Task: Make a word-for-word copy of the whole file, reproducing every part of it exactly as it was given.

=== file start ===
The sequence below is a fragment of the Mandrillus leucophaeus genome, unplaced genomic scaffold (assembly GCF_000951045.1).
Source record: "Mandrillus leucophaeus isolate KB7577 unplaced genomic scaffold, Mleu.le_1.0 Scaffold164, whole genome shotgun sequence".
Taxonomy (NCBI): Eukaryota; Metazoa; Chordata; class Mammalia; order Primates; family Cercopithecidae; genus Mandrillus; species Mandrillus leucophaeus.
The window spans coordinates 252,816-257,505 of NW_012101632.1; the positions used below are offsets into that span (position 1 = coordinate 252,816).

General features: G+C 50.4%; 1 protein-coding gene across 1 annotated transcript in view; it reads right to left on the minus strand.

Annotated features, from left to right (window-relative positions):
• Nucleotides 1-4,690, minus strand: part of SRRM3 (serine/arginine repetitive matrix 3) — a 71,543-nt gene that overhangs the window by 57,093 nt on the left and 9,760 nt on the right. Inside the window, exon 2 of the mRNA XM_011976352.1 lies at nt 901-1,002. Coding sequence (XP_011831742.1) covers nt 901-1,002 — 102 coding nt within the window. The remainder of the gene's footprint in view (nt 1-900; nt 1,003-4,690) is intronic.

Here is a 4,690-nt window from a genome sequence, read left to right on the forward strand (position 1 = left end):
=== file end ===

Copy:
The sequence below is a fragment of the Mandrillus leucophaeus genome, unplaced genomic scaffold (assembly GCF_000951045.1).
Source record: "Mandrillus leucophaeus isolate KB7577 unplaced genomic scaffold, Mleu.le_1.0 Scaffold164, whole genome shotgun sequence".
Taxonomy (NCBI): Eukaryota; Metazoa; Chordata; class Mammalia; order Primates; family Cercopithecidae; genus Mandrillus; species Mandrillus leucophaeus.
The window spans coordinates 252,816-257,505 of NW_012101632.1; the positions used below are offsets into that span (position 1 = coordinate 252,816).

General features: G+C 50.4%; 1 protein-coding gene across 1 annotated transcript in view; it reads right to left on the minus strand.

Annotated features, from left to right (window-relative positions):
• Nucleotides 1-4,690, minus strand: part of SRRM3 (serine/arginine repetitive matrix 3) — a 71,543-nt gene that overhangs the window by 57,093 nt on the left and 9,760 nt on the right. Inside the window, exon 2 of the mRNA XM_011976352.1 lies at nt 901-1,002. Coding sequence (XP_011831742.1) covers nt 901-1,002 — 102 coding nt within the window. The remainder of the gene's footprint in view (nt 1-900; nt 1,003-4,690) is intronic.

Here is a 4,690-nt window from a genome sequence, read left to right on the forward strand (position 1 = left end):